The dollar was broadly flat against major currencies on February 1 ahead of an eagerly-awaited Federal Reserve policy decision that investors hope will signal the end of the US central bank’s interest rate hiking cycle, Report informs referring to Reuters.

After a series of jumbo rate hikes in 2022 to tame inflation, the market is all but certain of a 25 basis points (bps) increase in interest rates later on February 1. The spotlight, however, will be on Fed Chair Jerome Powell’s news conference as traders attempt to gauge how long the Fed is likely to stay hawkish.

The dollar index, which measures the US currency against six major peers, fell 0.029% at 102.06. It slipped 0.16% in the previous session, in part because of a report showing US labor costs had increased in the fourth quarter at their slowest pace in a year.

The index has fallen for four straight months. As investors price in the Fed reaching the end of its rate-hike cycle, the index is far from the 20-year high of 114.78 it touched on September 28.

Investor attention this week will also be on the monetary path taken by European Central Bank and Bank of England, each of which is expected to raise interest rates by 50 bps on February 2.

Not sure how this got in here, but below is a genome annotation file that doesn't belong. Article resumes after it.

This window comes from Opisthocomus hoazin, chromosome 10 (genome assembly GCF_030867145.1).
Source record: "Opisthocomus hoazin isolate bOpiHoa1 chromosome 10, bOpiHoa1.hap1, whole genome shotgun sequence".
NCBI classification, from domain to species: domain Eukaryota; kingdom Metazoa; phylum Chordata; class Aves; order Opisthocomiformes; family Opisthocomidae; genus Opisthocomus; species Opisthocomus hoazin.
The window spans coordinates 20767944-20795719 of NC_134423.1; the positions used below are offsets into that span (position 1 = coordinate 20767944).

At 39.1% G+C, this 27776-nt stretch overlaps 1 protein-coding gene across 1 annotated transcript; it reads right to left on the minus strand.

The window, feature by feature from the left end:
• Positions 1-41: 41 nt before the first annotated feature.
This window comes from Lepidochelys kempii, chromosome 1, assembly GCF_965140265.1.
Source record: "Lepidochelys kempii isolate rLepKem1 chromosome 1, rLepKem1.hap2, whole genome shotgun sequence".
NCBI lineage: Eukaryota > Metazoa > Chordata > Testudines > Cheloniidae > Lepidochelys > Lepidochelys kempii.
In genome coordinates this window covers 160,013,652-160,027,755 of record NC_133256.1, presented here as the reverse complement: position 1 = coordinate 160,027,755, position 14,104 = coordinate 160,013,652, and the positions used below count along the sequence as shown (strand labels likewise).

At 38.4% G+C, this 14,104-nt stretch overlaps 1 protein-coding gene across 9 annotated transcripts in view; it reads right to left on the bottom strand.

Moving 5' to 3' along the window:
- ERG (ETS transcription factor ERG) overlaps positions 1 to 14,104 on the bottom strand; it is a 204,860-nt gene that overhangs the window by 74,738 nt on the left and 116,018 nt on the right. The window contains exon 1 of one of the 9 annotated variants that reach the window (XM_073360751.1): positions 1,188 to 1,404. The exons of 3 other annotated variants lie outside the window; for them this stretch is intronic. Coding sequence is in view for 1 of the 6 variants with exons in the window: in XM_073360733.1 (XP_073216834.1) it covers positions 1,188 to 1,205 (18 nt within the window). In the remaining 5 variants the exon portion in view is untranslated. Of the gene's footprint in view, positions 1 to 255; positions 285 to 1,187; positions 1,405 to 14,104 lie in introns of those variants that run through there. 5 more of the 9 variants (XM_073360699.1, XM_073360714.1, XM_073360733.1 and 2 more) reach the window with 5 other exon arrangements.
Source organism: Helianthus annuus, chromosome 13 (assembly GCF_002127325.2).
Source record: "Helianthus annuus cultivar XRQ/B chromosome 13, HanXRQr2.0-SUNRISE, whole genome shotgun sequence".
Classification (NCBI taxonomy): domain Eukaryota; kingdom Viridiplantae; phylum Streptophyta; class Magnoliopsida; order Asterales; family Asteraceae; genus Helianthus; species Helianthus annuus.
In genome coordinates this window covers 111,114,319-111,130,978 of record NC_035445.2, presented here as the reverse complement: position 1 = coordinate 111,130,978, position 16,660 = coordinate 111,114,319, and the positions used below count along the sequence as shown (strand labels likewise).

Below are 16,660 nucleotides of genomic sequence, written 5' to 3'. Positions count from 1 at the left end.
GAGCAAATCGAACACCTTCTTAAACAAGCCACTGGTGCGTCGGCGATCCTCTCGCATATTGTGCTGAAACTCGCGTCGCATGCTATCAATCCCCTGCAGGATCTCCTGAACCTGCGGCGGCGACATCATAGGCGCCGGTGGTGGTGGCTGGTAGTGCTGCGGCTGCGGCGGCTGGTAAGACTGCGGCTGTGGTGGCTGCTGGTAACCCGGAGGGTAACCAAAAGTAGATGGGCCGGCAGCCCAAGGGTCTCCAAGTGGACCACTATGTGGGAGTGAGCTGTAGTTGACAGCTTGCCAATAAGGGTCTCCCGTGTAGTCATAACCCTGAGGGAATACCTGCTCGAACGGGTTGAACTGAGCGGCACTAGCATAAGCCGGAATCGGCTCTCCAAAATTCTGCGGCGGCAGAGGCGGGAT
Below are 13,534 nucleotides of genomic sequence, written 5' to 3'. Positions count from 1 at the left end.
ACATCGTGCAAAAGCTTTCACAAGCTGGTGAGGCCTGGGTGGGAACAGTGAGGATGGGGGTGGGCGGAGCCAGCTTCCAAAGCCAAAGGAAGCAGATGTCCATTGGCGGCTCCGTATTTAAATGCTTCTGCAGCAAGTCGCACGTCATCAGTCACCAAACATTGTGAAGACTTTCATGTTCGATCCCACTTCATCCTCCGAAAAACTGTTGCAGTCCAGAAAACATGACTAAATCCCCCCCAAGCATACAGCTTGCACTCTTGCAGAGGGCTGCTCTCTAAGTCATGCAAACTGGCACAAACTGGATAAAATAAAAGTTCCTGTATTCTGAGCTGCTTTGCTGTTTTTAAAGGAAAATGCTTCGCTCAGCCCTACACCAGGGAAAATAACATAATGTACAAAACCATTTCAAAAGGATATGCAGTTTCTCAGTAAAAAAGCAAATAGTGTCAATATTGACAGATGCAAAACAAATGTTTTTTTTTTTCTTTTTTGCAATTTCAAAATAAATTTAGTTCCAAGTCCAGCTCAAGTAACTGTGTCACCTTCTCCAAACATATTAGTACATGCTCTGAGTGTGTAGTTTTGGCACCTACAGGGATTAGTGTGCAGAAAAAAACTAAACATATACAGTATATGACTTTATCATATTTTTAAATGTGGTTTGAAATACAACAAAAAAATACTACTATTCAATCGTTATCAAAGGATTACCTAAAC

The euro up 0.04% to $1.0866, while sterling was last trading at $1.2314, down 0.05% on the day. The yen weakened 0.10% to 130.25 per dollar.

The Australian dollar rose 0.18% to $0.707, while the kiwi fell 0.05% to $0.644.

The Fed is due to announce its rate decision at 1900 GMT, with prices of Fed funds futures implying the Fed’s benchmark rate will peak at 4.91% in June, then fall to 4.48% by December.

The Fed raised interest rates by 50 bps in December after four successive 75 bps hikes. It said then that interest rates might need to be higher for longer to tame inflation.

Beyond the main event of the Fed meeting, investors will also focus on ISM manufacturing and job opening data due on February 1 that will further highlight the state of US economy and labor market.